Rather than get angry, respond in kind, or even simply ignore the attacks, however, Ramaswamy did something highly unusual: he engaged with his critics – calmly, coolly, and illuminatingly.  In response to the claim that he was a WEF “Young Global Leader” in 2021, for example, Vivek patiently and honestly engaged with the criticism, denied it, and then posted a section from his upcoming book explaining it.

Over the past several years, we have all grown accustomed to politicians either ignoring criticism or reflexively attacking all critics.  Once again, though, Ramaswamy breaks with tradition, addressing his detractors as if they were engaging in intellectually honest debate – which they were, in many cases, not doing.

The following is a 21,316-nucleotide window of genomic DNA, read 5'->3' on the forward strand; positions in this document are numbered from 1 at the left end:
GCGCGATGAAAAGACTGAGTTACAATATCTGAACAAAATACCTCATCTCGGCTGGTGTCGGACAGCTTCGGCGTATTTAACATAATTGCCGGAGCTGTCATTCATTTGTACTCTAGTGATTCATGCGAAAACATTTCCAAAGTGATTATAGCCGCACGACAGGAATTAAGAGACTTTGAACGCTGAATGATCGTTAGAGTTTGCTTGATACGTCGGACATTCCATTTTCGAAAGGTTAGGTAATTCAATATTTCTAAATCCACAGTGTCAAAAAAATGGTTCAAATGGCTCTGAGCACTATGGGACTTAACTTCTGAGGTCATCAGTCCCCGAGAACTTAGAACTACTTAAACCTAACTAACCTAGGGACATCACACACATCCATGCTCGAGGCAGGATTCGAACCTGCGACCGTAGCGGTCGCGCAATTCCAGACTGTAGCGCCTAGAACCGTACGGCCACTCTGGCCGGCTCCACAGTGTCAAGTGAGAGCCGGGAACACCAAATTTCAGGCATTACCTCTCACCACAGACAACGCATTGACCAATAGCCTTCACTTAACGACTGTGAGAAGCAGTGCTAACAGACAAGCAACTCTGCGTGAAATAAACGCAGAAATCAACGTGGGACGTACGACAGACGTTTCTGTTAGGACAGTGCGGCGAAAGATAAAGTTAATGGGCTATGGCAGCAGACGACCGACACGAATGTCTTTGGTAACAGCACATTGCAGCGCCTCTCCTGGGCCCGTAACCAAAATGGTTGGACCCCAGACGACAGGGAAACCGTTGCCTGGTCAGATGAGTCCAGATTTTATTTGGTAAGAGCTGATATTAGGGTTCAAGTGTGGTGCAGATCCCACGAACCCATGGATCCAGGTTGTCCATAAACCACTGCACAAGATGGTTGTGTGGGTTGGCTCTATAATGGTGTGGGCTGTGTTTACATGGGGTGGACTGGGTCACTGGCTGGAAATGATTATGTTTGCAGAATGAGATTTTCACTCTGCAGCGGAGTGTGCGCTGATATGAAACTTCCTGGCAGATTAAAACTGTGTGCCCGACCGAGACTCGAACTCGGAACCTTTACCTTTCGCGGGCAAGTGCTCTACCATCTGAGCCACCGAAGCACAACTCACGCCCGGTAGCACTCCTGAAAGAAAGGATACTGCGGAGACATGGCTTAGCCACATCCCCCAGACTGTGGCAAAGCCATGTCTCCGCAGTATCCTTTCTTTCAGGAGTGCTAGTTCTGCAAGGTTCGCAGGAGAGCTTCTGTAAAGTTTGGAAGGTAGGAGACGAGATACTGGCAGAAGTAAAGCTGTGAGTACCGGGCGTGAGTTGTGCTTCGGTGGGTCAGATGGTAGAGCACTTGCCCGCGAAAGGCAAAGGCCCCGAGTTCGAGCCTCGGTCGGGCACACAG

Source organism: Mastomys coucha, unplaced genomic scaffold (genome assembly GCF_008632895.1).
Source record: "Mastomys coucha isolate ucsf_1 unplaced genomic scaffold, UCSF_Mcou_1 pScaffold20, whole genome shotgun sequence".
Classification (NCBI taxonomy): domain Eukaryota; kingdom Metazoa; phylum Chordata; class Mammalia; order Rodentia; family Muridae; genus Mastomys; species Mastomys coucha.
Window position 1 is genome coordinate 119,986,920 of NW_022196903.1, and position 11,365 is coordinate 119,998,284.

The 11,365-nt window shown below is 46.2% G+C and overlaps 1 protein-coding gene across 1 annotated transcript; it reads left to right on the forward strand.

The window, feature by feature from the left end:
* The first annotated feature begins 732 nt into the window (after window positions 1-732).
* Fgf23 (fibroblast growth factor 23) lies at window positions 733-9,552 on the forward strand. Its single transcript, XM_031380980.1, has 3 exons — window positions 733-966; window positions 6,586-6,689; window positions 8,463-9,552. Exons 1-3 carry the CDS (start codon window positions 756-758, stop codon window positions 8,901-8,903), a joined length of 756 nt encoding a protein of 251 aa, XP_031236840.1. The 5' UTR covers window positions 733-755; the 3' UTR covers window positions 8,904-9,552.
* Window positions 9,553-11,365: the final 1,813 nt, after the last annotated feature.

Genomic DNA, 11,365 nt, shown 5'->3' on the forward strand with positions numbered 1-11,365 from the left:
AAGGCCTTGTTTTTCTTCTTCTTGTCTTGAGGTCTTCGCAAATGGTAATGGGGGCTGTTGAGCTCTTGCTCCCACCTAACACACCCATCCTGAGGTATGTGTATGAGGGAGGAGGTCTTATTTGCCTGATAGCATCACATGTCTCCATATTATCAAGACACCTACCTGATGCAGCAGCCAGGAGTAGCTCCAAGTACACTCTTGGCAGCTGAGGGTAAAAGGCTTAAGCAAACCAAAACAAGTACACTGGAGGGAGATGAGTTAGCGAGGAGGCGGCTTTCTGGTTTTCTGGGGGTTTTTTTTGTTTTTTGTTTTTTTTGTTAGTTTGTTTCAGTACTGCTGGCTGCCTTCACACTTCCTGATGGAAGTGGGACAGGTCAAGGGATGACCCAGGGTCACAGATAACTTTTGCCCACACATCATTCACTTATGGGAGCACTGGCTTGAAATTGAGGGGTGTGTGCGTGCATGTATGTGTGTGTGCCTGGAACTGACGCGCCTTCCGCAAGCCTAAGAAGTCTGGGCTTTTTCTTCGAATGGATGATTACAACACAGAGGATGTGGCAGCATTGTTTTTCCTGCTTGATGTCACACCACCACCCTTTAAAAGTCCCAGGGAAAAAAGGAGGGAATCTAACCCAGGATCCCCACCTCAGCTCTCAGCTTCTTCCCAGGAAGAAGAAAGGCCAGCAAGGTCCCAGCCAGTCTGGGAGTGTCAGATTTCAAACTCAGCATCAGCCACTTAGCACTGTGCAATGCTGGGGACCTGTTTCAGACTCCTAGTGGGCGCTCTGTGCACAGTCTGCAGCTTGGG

That’s bold.  It’s brave.  It’s unusual.

The question is, “will it be successful?”

As we’ve noted, we like Ramaswamy personally and we share a great deal in common with him philosophically.  And as a result, we tend to see his quirks in a positive light and to describe them in glowing terms (like “bold” and “brave”).  But that doesn’t mean that they are necessarily politically advantageous.  We’d like to believe they are, but, in truth, we don’t know any such thing.  We initially thought Donald Trump’s “quirks” would be disadvantageous, after all, and we were embarrassingly wrong.

There are reasons that politicians do what they do and behave as they behave.  And not all of those reasons are symptoms of narcissistic personality disorder.  Some things they do because those things have been proven, over time, to produce positive electoral responses.  Some things they do because those things maintain peace and order among otherwise antagonistic constituencies.  Being a successful politician isn’t easy, but there are plenty of examples from whom to learn.